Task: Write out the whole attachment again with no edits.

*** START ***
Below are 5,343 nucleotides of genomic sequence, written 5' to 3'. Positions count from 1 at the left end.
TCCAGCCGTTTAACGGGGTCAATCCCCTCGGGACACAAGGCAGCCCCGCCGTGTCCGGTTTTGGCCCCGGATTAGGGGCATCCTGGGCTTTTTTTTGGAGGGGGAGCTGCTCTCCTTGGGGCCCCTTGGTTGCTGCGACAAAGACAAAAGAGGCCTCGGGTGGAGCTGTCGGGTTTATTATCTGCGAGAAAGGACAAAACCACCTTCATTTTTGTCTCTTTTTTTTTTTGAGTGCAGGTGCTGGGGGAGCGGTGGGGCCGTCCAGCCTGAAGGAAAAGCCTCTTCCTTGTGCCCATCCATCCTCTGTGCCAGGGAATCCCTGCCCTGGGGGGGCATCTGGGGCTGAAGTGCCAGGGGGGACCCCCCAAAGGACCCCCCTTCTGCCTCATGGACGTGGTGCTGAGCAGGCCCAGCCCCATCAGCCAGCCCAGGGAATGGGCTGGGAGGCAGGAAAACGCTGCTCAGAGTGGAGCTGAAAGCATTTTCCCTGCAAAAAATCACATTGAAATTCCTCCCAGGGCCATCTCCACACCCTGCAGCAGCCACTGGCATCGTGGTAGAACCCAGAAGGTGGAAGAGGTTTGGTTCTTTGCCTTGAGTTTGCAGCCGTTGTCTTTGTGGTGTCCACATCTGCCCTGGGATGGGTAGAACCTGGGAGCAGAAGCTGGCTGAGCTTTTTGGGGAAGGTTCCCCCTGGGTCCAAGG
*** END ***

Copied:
Below are 5,343 nucleotides of genomic sequence, written 5' to 3'. Positions count from 1 at the left end.
TCCAGCCGTTTAACGGGGTCAATCCCCTCGGGACACAAGGCAGCCCCGCCGTGTCCGGTTTTGGCCCCGGATTAGGGGCATCCTGGGCTTTTTTTTGGAGGGGGAGCTGCTCTCCTTGGGGCCCCTTGGTTGCTGCGACAAAGACAAAAGAGGCCTCGGGTGGAGCTGTCGGGTTTATTATCTGCGAGAAAGGACAAAACCACCTTCATTTTTGTCTCTTTTTTTTTTTGAGTGCAGGTGCTGGGGGAGCGGTGGGGCCGTCCAGCCTGAAGGAAAAGCCTCTTCCTTGTGCCCATCCATCCTCTGTGCCAGGGAATCCCTGCCCTGGGGGGGCATCTGGGGCTGAAGTGCCAGGGGGGACCCCCCAAAGGACCCCCCTTCTGCCTCATGGACGTGGTGCTGAGCAGGCCCAGCCCCATCAGCCAGCCCAGGGAATGGGCTGGGAGGCAGGAAAACGCTGCTCAGAGTGGAGCTGAAAGCATTTTCCCTGCAAAAAATCACATTGAAATTCCTCCCAGGGCCATCTCCACACCCTGCAGCAGCCACTGGCATCGTGGTAGAACCCAGAAGGTGGAAGAGGTTTGGTTCTTTGCCTTGAGTTTGCAGCCGTTGTCTTTGTGGTGTCCACATCTGCCCTGGGATGGGTAGAACCTGGGAGCAGAAGCTGGCTGAGCTTTTTGGGGAAGGTTCCCCCTGGGTCCAAGG